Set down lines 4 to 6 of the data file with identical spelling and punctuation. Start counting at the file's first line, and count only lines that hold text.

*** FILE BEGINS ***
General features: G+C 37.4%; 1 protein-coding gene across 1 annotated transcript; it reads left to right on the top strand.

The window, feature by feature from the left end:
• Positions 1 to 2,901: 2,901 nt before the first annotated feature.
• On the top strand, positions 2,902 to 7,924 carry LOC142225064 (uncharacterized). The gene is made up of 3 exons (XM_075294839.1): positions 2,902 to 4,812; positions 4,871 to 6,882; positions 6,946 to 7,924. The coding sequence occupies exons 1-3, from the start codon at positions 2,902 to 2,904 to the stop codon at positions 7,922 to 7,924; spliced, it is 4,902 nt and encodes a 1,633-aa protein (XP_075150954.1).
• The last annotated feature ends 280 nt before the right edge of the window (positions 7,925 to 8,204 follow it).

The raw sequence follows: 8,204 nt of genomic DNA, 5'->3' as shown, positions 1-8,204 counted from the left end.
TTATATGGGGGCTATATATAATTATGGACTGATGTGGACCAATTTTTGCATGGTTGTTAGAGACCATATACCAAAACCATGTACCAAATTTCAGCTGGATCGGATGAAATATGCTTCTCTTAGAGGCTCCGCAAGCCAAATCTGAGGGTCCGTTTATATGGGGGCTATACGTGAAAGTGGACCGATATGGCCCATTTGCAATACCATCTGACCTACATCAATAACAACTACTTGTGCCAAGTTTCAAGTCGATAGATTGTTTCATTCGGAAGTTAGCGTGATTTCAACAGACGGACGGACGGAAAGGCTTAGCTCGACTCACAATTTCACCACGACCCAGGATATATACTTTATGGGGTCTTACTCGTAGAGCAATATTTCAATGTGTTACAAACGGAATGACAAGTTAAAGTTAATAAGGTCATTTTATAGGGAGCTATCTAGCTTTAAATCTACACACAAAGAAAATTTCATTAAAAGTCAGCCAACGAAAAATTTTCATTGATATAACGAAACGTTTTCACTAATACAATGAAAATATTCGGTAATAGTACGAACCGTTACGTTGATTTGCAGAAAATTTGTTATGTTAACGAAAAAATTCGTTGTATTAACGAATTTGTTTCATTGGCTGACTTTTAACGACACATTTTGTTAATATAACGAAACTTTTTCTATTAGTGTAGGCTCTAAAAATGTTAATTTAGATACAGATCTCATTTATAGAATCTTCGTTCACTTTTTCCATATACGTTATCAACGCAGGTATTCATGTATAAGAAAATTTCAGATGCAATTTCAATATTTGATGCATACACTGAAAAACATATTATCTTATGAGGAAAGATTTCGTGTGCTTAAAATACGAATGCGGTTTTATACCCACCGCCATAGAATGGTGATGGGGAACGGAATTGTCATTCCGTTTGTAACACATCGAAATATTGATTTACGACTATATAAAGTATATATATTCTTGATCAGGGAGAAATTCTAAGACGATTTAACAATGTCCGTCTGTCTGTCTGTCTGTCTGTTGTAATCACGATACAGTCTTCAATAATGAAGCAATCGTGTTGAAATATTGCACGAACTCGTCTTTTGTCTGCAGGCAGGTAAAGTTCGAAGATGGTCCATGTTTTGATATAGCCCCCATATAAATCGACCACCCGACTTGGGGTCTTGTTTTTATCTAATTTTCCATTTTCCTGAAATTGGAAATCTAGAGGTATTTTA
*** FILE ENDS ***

• On the top strand, positions 2,902 to 7,924 carry LOC142225064 (uncharacterized). The gene is made up of 3 exons (XM_075294839.1): positions 2,902 to 4,812; positions 4,871 to 6,882; positions 6,946 to 7,924. The coding sequence occupies exons 1-3, from the start codon at positions 2,902 to 2,904 to the stop codon at positions 7,922 to 7,924; spliced, it is 4,902 nt and encodes a 1,633-aa protein (XP_075150954.1).
• The last annotated feature ends 280 nt before the right edge of the window (positions 7,925 to 8,204 follow it).

The raw sequence follows: 8,204 nt of genomic DNA, 5'->3' as shown, positions 1-8,204 counted from the left end.